The match was one of the most exciting so far and each game went down to the wire. On Board 1, Benjamin used the Panov Botvinnik Attack to get a classic isolani game against Erenburg, eventually gaining a great attack along the b1-h7 diagonal. Erenburg chose a fascinating strategy of marching his King out of the danger zone and through the middle of the board, after which Benjamin's Queen was out of position, giving Erenburg the chance to seize the initiative and win material. On Board 2, Enkhbat and Ippolito contested a known position in the Catalan where Black accepts a damaged structure in exchange for open lines and piece activity. Ippolito seemed to have gotten a good attack in exchange for a pawn, but Enkhbat seized the initiative with a series of strong moves and gained a winning endgame advantage. However, one mouse-slip changed the outcome of the game and the match. On Board 3, Molner and Ray Kaufman contested a well known position in the Steinitz French where Black sacrifices a piece for three pawns. Though Kaufman's rare move 13...O-O!? held some promising ideas, he did not succeed in making it work, leaving his King vulnerable to Molner's direct assault aided by the extra piece. And on Board 4, Shen used the standard Queen's Indian Hedgehog counter to Kahn's Torre Attack (which was actually the preferred method of defense as far back as Moscow 1925 when Torre first started using his line). Shen showed some excellent tactical thinking in this game and should have at least equalized, but he allowed Kahn to gain a favorable piece position to support his outside passed pawn, which Kahn brilliantly turned into a winning advantage.
It was a great match with some very good chess! And, despite the draw, the NJKO are still in title contention, especially with a loss by the previously undefeated Queens Pioneers. If they beat the Pioneers in their rematch tomorrow night on ICC, the NJKO could take the lead overall.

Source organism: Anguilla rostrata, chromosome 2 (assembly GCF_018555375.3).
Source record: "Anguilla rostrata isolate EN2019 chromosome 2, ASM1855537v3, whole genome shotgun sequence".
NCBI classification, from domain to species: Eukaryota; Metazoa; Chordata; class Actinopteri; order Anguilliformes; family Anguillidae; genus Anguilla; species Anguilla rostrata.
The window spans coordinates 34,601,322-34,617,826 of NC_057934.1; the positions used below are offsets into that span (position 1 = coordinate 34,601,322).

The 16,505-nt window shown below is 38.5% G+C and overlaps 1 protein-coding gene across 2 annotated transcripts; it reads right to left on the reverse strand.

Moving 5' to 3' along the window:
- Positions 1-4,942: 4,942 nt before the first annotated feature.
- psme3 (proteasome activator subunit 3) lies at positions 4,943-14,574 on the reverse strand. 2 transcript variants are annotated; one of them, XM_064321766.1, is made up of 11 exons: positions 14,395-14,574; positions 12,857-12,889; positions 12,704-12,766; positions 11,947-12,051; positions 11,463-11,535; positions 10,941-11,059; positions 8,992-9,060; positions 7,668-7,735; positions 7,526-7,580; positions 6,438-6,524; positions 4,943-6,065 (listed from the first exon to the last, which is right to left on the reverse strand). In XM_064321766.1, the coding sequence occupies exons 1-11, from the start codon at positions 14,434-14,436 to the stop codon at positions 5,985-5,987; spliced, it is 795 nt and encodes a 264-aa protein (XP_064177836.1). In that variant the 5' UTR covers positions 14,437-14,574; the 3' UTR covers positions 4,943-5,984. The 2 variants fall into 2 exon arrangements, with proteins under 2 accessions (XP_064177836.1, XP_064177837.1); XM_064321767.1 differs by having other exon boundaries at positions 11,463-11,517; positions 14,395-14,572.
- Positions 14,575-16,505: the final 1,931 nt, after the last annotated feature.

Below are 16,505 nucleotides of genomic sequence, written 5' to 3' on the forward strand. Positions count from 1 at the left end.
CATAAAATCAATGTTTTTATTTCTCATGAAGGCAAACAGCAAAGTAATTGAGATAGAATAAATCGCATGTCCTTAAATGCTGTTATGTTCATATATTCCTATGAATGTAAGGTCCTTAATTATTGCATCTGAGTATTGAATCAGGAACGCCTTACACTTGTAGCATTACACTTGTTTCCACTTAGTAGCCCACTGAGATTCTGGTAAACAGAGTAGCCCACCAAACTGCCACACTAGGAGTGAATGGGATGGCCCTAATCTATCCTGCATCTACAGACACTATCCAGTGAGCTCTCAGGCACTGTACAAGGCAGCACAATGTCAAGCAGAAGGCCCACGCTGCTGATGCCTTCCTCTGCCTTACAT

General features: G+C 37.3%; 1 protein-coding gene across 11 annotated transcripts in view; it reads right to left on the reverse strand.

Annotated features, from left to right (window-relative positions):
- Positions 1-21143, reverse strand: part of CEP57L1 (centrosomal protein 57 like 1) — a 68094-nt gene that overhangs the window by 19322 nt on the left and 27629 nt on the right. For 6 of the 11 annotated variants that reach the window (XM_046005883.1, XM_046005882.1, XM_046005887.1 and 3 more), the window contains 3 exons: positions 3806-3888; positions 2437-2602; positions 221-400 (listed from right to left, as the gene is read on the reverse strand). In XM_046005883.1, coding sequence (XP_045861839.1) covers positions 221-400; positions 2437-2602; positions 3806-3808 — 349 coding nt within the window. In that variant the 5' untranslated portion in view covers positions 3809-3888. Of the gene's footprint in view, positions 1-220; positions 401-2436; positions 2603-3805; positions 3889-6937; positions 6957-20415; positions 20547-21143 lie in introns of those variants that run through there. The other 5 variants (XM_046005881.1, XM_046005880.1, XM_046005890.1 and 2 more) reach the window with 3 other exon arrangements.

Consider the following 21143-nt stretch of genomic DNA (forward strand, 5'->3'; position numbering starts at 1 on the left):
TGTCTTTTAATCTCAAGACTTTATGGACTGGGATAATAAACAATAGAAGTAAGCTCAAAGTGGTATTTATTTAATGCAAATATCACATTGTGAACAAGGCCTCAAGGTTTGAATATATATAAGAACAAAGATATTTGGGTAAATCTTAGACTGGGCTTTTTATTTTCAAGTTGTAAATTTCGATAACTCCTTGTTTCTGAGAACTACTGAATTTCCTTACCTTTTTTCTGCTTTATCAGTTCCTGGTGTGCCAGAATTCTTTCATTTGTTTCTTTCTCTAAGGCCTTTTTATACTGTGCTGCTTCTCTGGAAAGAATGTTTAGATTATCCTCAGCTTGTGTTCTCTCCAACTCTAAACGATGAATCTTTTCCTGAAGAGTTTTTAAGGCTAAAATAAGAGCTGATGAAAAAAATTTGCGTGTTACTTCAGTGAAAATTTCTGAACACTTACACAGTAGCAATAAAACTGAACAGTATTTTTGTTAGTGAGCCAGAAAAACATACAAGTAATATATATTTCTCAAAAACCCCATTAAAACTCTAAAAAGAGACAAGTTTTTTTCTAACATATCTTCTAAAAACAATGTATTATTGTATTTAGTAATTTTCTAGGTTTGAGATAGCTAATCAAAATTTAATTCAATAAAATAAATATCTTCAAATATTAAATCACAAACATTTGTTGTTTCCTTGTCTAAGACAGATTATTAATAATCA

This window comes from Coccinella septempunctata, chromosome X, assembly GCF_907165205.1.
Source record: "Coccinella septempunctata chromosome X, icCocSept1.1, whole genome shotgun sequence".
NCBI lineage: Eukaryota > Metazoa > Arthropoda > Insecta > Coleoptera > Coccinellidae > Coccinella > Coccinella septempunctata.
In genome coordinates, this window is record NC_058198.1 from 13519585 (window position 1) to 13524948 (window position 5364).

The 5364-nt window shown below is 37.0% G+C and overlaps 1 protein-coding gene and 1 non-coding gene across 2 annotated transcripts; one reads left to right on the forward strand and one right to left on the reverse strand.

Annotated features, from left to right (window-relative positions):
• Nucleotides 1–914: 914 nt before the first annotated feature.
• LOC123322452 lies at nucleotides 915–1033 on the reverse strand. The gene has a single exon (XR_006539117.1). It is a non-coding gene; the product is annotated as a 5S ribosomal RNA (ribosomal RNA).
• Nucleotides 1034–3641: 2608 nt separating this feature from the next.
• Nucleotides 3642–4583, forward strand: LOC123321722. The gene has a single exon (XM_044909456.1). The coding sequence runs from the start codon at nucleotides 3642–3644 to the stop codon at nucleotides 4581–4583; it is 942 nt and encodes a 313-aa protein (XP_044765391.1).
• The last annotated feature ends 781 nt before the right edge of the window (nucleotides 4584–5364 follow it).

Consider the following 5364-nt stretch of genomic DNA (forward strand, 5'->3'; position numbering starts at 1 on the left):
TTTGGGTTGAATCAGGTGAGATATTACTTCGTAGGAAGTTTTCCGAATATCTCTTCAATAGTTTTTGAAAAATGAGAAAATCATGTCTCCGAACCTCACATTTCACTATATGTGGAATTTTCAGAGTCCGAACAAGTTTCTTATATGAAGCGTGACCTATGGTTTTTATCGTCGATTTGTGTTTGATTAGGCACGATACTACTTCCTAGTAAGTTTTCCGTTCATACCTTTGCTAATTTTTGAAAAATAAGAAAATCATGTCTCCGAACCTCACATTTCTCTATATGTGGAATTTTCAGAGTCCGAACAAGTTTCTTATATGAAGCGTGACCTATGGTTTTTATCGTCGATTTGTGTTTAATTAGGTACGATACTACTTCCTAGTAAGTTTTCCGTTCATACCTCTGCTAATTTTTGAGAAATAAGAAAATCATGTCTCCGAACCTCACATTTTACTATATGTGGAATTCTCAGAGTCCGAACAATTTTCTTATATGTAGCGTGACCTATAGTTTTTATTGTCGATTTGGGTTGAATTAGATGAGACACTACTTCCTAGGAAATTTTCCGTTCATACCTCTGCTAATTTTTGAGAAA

For additional coverage, check out:
- NJ Knockouts blog
- Baltimore Kingfishers blog
- US Chess League
- "GM Joel on Knocking Out the Competition" by GM Joel Benjamin
- "The United States needed a high level chess league" by Robert Bernard
Friday, October 03, 2008
Ten years ago I said that 2010 would be the end, chess would be exhausted. But it is not true, chess will not die so quickly. There are still many rooms in the building which we have not yet entered. Will it happen in 2015? I don't think so. For every door the computers have closed they have opened a new one. ... Twenty years ago we were doing things that don't work today because of computers. We used to bluff our way through games, but today our opponents analyse them with a computer and recognize in a split second what we were up to. Computers do not fall for tricks. On the other hand we can undertake more complex preparation. In the past years there have been spectacular games that would not have been possible without computers. The possibility of playing certain moves would never have occurred to us. It is similar to astrophysics: their work may not be as romantic as in previous times, but they would never have progressed so far with paper and pencil.Anand's championship match with Kramnik starts October 12 and will be held in the Art and Exhibition Hall of the Federal Republic of Germany in Bonn.